Bake for about 30 minutes or until golden brown. Remove from the oven and allow to cool completely. As it cools it will become crispy. Once the brittle has crisped up, break it into pieces.

COOK'S NOTE: If you have a small rolling pin—or a wine bottle for that matter—place a piece of parchment paper on top of the brittle mixture and use the rolling pin to create a nice even surface. Warning! Sneaking a taste right out of the oven may burn your tongue.

If the brittle doesn’t become crispy after it has cooled, put it back in the oven and bake for 8 to 10 minutes more.

Reprinted with permission from The Healthy Mind Cookbook Copyright © 2015 by Rebecca Katz with Mat Edelson, Ten Speed Press, a division of the Crown Publishing Group, Berkeley, CA.


Pumpkin Seed Brittle Recipe & Video

There is always a small bag of raw pumpkin seeds in my freezer. Sometimes I use them to make granola. Other times I sprinkle a handful on top of my quick breads and muffins. But I especially like to use them in this Pumpkin Seed Brittle. This brittle is a delicious confection made of toasted pumpkin seeds encased in a cooked sugar syrup. It's hard and it's brittle, yet crunchy and sweet. It can be eaten alone or ground and sprinkled over a bowl of ice cream, as a garnish for frosted cakes or it makes a nice topping for a pumpkin pie.

All brittles use the most basic of ingredients (sugar, corn syrup, and nuts/seeds). T he formula for brittles is about equal volumes of sugar and nuts/seeds, with the volume of corn syrup about half that of the granulated white sugar. What's important to know is that the corn syrup controls the grain of the brittle so adding too little and you have a grainy textured brittle, while adding too much will result in a stringy and sticky brittle.

When making this Pumpkin Seed Brittle we first need to toast the raw and shelled pumpkin seeds until lightly brown. This can be done in a large skillet on the stove over medium heat or you can toast them in a moderate oven. You will be adding the toasted seeds during the cooking of the sugar syrup. Once the sugar syrup has reached the hard crack stage (300 degrees F) (149 degrees C), it's removed from the heat, and baking soda, vanilla extract, and butter are stirred in. The brittle will immediately puff up but just keep stirring until all the ingredients are incorporated. (The reason baking soda is added is that it aids in browning and gives the brittle a lighter and crunchier texture. Butter and vanilla are added for flavor.)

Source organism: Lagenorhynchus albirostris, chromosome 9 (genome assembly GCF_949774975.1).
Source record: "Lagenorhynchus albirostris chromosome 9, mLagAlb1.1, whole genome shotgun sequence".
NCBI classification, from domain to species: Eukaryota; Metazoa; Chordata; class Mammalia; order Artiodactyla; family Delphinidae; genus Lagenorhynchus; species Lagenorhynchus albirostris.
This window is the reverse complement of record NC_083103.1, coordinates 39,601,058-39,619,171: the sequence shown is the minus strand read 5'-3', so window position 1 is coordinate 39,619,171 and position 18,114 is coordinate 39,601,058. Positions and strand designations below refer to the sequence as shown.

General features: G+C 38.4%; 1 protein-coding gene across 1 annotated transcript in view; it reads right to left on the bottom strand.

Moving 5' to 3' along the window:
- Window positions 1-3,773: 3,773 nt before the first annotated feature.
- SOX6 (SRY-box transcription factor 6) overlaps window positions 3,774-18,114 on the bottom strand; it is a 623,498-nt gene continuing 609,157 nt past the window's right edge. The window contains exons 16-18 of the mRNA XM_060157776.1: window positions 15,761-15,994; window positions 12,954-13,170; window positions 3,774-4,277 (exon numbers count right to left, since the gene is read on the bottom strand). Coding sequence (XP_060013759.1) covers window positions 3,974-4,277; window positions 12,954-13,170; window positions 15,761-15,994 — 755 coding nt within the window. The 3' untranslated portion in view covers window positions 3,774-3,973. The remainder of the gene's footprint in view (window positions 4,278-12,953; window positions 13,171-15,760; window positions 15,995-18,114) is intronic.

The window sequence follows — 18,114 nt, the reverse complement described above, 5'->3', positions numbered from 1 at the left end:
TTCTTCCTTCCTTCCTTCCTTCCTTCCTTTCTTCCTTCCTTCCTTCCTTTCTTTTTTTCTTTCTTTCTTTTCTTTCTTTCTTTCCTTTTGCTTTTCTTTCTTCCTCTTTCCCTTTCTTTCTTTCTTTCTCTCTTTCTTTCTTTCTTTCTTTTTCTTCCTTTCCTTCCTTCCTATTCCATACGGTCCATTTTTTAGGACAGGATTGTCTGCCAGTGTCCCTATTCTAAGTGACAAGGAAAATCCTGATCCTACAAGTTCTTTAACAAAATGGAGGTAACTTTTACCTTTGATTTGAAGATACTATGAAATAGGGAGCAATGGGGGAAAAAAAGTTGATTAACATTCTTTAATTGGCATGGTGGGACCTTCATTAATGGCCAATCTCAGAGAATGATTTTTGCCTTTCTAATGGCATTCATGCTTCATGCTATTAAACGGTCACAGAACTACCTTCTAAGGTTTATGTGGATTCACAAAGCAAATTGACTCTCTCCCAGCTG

Pumpkin Seed Brittle: Butter a large baking sheet.

Place the raw and shelled pumpkin seeds on a baking sheet and bake in a 350 degrees F (180 degrees C) oven for about 4-5 minutes or until lightly brown. Remove from oven and set aside.

Have ready the baking soda, vanilla extract, and butter.

In a medium sized saucepan over medium high heat, bring the water, corn syrup, sugar, and salt to a boil, stirring constantly with a wooden spoon or heatproof spatula. Cover the saucepan with a lid for about one minute to allow the sides of the pan to wash themselves down and dissolve any sugar crystals. Then remove lid and clamp a candy thermometer to the side of the pan, making sure it does not touch the bottom of the pan. Cook until the syrup reaches soft crack stage (280-285 degrees F) (140 degrees C). Stir in the toasted pumpkin seeds and continue cooking the sugar syrup, stirring often to prevent the pumpkin seeds from sticking to the bottom of the saucepan, until the the candy thermometer reaches hard crack stage (300 degrees F) (149 degrees C).

Remove from heat and immediately, and carefully, stir in the baking soda, vanilla extract, and butter (the brittle will puff up) stirring until the foaming almost stops. Immediately pour the brittle, as thinly as possible (but do not spread), onto the buttered baking sheet. If you want a thin brittle, then while the brittle is still very hot, use two forks to stretch the brittle until you get the brittle to how thin you want it. Do this by gently pulling the edges of the brittle, working your way around the entire mass. Let the brittle completely cool and then break into pieces. Store in an airtight container or a plastic freezer bag as this will prevent the brittle from becoming sticky and breaking down. Store at room temperature or in the refrigerator for up to two weeks.